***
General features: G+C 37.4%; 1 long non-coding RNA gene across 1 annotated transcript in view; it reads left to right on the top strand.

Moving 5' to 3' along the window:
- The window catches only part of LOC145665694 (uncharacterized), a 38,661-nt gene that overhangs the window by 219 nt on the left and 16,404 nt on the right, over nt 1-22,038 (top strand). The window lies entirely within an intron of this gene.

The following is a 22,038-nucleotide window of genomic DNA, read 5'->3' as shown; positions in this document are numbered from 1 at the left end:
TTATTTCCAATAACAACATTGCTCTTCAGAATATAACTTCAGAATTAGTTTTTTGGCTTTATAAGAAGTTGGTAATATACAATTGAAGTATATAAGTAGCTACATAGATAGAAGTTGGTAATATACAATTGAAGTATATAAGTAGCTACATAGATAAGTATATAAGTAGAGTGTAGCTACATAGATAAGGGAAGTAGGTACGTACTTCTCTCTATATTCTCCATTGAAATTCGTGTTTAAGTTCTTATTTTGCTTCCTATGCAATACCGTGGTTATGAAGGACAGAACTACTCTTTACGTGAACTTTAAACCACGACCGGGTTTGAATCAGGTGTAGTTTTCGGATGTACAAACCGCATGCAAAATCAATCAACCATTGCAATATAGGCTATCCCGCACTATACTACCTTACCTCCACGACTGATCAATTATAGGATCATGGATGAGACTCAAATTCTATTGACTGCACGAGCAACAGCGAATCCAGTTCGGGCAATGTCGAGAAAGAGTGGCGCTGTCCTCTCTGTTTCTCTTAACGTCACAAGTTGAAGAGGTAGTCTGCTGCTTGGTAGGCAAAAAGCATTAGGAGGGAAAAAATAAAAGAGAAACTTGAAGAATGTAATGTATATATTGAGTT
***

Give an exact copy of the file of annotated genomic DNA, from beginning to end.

General features: G+C 37.4%; 1 long non-coding RNA gene across 1 annotated transcript in view; it reads left to right on the top strand.

Moving 5' to 3' along the window:
- The window catches only part of LOC145665694 (uncharacterized), a 38,661-nt gene that overhangs the window by 219 nt on the left and 16,404 nt on the right, over nt 1-22,038 (top strand). The window lies entirely within an intron of this gene.

The following is a 22,038-nucleotide window of genomic DNA, read 5'->3' as shown; positions in this document are numbered from 1 at the left end:
TTATTTCCAATAACAACATTGCTCTTCAGAATATAACTTCAGAATTAGTTTTTTGGCTTTATAAGAAGTTGGTAATATACAATTGAAGTATATAAGTAGCTACATAGATAGAAGTTGGTAATATACAATTGAAGTATATAAGTAGCTACATAGATAAGTATATAAGTAGAGTGTAGCTACATAGATAAGGGAAGTAGGTACGTACTTCTCTCTATATTCTCCATTGAAATTCGTGTTTAAGTTCTTATTTTGCTTCCTATGCAATACCGTGGTTATGAAGGACAGAACTACTCTTTACGTGAACTTTAAACCACGACCGGGTTTGAATCAGGTGTAGTTTTCGGATGTACAAACCGCATGCAAAATCAATCAACCATTGCAATATAGGCTATCCCGCACTATACTACCTTACCTCCACGACTGATCAATTATAGGATCATGGATGAGACTCAAATTCTATTGACTGCACGAGCAACAGCGAATCCAGTTCGGGCAATGTCGAGAAAGAGTGGCGCTGTCCTCTCTGTTTCTCTTAACGTCACAAGTTGAAGAGGTAGTCTGCTGCTTGGTAGGCAAAAAGCATTAGGAGGGAAAAAATAAAAGAGAAACTTGAAGAATGTAATGTATATATTGAGTT